Jaipur: In a webinar on “Tackling the food crisis in India during Covid-19, especially for women and children in India,” several experts expressed concern on Wednesday about the negative effects of the pandemic, which is affecting millions of children and women due to inadequate reception of high quality foods and micronutrients.
On this occasion, Sudhir Bhandari, Rector of SMS Medical College, Jaipur said: “India initially faced physical challenges during Covid-19. However, over time we have come to realize how diet affects many people’s lives. Around 9.3 million children would be affected by 2022, 20-25 percent of whom could suffer from stunted growth.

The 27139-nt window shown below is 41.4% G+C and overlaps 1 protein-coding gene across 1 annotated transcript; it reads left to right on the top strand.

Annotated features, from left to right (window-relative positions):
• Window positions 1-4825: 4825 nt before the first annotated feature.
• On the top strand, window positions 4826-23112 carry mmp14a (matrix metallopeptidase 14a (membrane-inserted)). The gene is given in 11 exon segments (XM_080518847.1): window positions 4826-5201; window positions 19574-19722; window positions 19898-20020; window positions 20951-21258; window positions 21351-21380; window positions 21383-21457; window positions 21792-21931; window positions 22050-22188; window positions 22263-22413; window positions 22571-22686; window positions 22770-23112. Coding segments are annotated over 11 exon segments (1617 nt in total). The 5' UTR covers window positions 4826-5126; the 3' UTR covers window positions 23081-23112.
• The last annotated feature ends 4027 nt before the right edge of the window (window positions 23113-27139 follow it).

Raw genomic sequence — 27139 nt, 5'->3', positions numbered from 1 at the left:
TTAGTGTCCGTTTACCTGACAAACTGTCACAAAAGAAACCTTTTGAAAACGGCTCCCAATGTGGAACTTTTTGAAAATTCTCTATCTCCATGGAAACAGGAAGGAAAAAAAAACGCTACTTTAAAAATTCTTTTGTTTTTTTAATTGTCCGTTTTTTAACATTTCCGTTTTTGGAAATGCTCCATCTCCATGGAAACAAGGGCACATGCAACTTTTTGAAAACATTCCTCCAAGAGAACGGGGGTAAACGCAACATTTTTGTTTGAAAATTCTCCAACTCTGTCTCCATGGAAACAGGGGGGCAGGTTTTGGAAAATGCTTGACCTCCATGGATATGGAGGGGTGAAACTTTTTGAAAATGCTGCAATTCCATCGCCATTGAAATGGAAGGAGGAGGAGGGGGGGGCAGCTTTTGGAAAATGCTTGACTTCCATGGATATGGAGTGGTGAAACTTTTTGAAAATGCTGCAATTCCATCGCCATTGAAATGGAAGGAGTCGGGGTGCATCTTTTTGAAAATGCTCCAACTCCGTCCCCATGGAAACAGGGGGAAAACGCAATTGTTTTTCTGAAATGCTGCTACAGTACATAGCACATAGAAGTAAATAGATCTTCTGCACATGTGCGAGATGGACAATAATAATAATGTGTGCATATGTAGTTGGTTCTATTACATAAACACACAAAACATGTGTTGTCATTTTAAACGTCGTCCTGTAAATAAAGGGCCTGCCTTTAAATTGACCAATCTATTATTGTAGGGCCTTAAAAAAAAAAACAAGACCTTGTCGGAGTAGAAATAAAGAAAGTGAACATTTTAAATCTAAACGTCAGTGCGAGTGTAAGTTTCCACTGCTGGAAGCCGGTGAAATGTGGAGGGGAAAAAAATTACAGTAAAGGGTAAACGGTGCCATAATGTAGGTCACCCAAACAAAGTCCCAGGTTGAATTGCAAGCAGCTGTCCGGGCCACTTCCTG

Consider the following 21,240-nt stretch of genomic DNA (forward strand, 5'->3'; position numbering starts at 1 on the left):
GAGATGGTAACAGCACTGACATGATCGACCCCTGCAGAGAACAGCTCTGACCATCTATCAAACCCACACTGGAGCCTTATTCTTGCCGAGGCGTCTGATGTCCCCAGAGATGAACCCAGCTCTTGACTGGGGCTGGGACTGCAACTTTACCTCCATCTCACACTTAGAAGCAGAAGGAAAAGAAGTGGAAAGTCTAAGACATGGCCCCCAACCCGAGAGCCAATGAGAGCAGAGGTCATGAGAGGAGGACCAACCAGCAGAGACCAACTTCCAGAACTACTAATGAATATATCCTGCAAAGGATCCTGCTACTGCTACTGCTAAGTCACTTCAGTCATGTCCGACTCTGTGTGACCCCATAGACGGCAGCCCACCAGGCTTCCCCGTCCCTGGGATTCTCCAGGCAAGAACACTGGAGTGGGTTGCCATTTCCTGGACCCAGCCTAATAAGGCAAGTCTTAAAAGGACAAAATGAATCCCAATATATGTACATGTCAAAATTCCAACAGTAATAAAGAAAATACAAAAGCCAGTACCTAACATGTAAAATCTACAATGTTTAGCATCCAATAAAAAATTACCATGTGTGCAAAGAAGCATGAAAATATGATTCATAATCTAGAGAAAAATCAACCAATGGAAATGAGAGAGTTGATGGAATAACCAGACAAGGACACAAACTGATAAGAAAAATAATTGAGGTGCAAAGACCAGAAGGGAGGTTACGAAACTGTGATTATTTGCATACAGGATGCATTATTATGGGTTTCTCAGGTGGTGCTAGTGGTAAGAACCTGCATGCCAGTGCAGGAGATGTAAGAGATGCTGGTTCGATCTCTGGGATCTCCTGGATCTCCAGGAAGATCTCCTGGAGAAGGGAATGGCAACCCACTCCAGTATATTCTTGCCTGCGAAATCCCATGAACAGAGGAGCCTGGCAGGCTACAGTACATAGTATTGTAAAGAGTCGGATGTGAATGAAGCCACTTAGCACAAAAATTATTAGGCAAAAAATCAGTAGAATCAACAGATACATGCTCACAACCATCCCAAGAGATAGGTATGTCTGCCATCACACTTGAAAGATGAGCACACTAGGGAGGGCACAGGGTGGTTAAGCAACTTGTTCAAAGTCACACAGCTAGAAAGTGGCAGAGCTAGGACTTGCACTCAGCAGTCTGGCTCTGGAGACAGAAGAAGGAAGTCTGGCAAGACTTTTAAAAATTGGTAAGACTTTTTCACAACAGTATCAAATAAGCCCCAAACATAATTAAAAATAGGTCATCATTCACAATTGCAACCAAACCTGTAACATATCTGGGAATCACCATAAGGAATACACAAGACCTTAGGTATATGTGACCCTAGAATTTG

“Children with malnutrition are more likely to experience pandemic complications as it can lead to more illness and mortality from Covid-19 and other infectious and inflammatory diseases, including pneumonia.”
“In countries with waves 1 and 2 of Covid-19, obesity and non-communicable diseases have been linked to the more serious consequences of the virus. Covid-19 has serious effects on the nutritional status of mothers and young children. We need to strengthen food security and the functioning of the food supply chain for the population. “
Bhandari added that almost 58 million children between the ages of 6 months and 23 months had not developed the correct eating habits last year.
DK Mangal, advisor to the SD Gupta School of Public Health at IIHMR University, said: “India carries a disproportionate burden of malnutrition. The response to the pandemic has disrupted routine nutrition programs such as the ICDS and the Mid-Day Meal Program. This has had a negative impact on the nutritional status of millions of children and women. “
The webinar was organized by the NGO Saksham Sanchar.